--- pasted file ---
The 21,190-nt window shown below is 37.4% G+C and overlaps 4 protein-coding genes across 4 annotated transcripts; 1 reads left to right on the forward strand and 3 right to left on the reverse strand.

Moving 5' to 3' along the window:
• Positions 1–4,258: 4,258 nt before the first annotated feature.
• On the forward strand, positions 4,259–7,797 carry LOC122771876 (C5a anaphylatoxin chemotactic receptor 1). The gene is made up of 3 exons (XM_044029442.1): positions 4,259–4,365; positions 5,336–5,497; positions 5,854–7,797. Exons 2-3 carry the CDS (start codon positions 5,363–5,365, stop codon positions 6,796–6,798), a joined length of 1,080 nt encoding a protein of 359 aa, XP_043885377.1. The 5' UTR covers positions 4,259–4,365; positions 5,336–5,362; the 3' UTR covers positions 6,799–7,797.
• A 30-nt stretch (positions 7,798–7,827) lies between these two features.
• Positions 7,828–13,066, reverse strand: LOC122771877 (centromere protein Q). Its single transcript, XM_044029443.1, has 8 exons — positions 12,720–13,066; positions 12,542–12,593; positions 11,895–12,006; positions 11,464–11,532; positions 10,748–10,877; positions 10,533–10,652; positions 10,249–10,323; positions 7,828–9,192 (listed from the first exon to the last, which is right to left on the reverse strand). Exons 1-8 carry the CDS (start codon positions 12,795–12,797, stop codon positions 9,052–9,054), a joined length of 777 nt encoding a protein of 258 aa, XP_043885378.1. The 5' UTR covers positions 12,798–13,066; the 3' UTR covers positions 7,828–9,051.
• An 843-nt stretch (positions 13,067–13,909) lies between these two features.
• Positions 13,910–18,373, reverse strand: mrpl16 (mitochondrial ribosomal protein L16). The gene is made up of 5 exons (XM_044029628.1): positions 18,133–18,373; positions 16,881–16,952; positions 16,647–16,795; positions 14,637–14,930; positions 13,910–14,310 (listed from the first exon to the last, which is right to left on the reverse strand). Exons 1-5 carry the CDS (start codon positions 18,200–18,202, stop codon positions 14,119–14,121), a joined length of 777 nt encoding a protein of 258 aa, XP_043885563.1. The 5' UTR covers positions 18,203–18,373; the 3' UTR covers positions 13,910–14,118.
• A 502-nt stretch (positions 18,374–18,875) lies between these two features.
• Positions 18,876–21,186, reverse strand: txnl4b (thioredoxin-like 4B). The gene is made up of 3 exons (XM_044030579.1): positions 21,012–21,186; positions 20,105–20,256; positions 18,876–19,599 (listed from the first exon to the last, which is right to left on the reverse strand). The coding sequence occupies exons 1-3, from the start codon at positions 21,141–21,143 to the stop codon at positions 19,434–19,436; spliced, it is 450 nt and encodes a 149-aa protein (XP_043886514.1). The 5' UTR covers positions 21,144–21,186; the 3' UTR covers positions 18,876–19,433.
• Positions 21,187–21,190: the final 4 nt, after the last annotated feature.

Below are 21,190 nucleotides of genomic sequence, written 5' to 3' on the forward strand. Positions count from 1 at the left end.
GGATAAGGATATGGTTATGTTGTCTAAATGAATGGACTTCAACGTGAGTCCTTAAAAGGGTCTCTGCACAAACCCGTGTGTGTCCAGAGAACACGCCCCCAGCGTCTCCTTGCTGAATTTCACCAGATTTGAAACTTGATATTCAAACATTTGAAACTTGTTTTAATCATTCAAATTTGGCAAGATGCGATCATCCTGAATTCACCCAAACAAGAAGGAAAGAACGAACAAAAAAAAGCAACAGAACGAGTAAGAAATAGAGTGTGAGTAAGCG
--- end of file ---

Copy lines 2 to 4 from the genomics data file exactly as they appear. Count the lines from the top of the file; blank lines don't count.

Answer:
Moving 5' to 3' along the window:
• Positions 1–4,258: 4,258 nt before the first annotated feature.
• On the forward strand, positions 4,259–7,797 carry LOC122771876 (C5a anaphylatoxin chemotactic receptor 1). The gene is made up of 3 exons (XM_044029442.1): positions 4,259–4,365; positions 5,336–5,497; positions 5,854–7,797. Exons 2-3 carry the CDS (start codon positions 5,363–5,365, stop codon positions 6,796–6,798), a joined length of 1,080 nt encoding a protein of 359 aa, XP_043885377.1. The 5' UTR covers positions 4,259–4,365; positions 5,336–5,362; the 3' UTR covers positions 6,799–7,797.